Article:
The drug use was rampant. I took Quaaludes as much as possible, maybe three or four a day. They were called Lemmon 714s. That's what was printed on the pill. I loved them. If you didn't drink alcohol on them, they made you cocky, arrogant - you thought you were the funniest person in the world, but the next day, people would be like, "You know, you were a real d- -k yesterday."

They made you super aggressive on the phone, so any sort of inhibitions you would have would be lost. Asking a guy to send you a million dollars - you can't waver in your voice in any way, shape or form. Because if he detected any type of weakness, the guy's not sending you a frickin' dime. So the Quaaludes would take away those inhibitions.

There were other perks - the Gina girls. That's what everyone called them. Don't know if that was the agency name.

They were the top of the crop, $500-an-hour hookers - gorgeous girls, hot former cheerleaders, like for professional football teams. The bosses would offer them up based on our performance. "Hey, I got this for you. Enjoy, have fun."

And the Gina girls also knew how to take care of you, too. We went to Atlantic City, me and six other guys on a private jet for somebody's birthday. We took some Mexican Quaaludes, some things called Mandrax. I just remember vomiting in the room when I was with the Gina girl, and she went and she got a warm washcloth and she wiped the vomit off my lips, and said, "Oh, honey, I hope you feel better." It kind of sobered me up. And I just remember thinking, "Wow, she's an incredible girl."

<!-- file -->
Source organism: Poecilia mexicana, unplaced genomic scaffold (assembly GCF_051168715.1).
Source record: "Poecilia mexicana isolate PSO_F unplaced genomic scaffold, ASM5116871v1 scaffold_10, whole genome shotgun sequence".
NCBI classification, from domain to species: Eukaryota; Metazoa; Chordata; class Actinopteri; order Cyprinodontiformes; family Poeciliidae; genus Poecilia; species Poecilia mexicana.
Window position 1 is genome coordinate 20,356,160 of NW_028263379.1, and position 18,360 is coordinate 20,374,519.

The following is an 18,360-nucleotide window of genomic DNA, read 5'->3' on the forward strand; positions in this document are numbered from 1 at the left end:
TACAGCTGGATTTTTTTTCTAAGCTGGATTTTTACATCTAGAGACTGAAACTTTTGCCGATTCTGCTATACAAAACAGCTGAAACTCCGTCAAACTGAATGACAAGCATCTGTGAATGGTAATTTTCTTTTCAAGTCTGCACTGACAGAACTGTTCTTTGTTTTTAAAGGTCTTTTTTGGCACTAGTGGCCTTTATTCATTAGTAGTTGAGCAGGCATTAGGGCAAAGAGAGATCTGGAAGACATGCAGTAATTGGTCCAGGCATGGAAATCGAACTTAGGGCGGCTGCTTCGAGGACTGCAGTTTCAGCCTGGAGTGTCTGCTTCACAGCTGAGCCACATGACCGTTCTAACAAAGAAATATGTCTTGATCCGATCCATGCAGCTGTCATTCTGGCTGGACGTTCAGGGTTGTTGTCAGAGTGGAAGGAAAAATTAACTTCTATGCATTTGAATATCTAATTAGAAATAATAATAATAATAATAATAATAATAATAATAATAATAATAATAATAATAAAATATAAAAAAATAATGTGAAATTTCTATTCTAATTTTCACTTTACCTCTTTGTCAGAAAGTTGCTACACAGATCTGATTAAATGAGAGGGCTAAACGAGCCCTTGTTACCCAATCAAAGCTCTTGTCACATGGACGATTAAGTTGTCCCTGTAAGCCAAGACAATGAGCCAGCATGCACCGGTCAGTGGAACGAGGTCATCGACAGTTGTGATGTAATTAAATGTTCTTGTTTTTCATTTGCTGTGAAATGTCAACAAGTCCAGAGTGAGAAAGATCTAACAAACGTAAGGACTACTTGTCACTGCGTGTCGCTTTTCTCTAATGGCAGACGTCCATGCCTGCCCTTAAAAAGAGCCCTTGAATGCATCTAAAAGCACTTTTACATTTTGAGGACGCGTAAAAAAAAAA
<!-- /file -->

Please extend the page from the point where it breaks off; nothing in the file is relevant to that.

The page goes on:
They had this other girl who liked to go to all the parties in Atlantic City, and they rented a bus for 40 people, and she had oral sex with everybody on the bus, all 40 people. She wasn't a Gina girl, she was just known by everyone in the office because she basically f- -ked everyone in the office. I met her, and gave her $50 in Atlantic City for a b- - - - - - and stuff, and asked her for her number. I wound up taking her out of the business, and I dated her for a year and half.

My penance

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© J.C. RIceThe guilt still lingers for Josh Shapiro.
I went from a cold caller to an account opener to a broker, but I didn't save any money - I spent it as fast as it came. I never bought any property - I didn't think it was ever going to end. Property? The future? No. The future was right here and now. I'm driving a $70,000 car.

But eventually, the blindness from the drugs, the girls and the cars, the clothes and the money, wore off. These people were some of the worst people that I have ever met in my life - they would sell their own grandmother in a second.

I left a couple of months before the FBI came and shut down the place.

Madoff got years in prison, and these guys have gotten off easy - 22 months for Belfort, 39 months for Porush - for ripping off $200 million. I'm still going to see the movie. My parents want to go with me. I would hope people would try to keep some morality while still trying to achieve success - but I'm not sure the movie is going to show that. Just the wild ride.

I got to the point where I realized there was no way you could win. To this day, I still remember two clients' names who lost all their money because of me. I think they're dead now, but I did think about making amends. Now it's too late.

It's probably why I'm in the medical business now and I'm a physician's assistant - to try to make up for that s- -t.

When I am giving back, I get a good feeling - I feel like I am absolving myself. But the guilt follows you a little bit, still.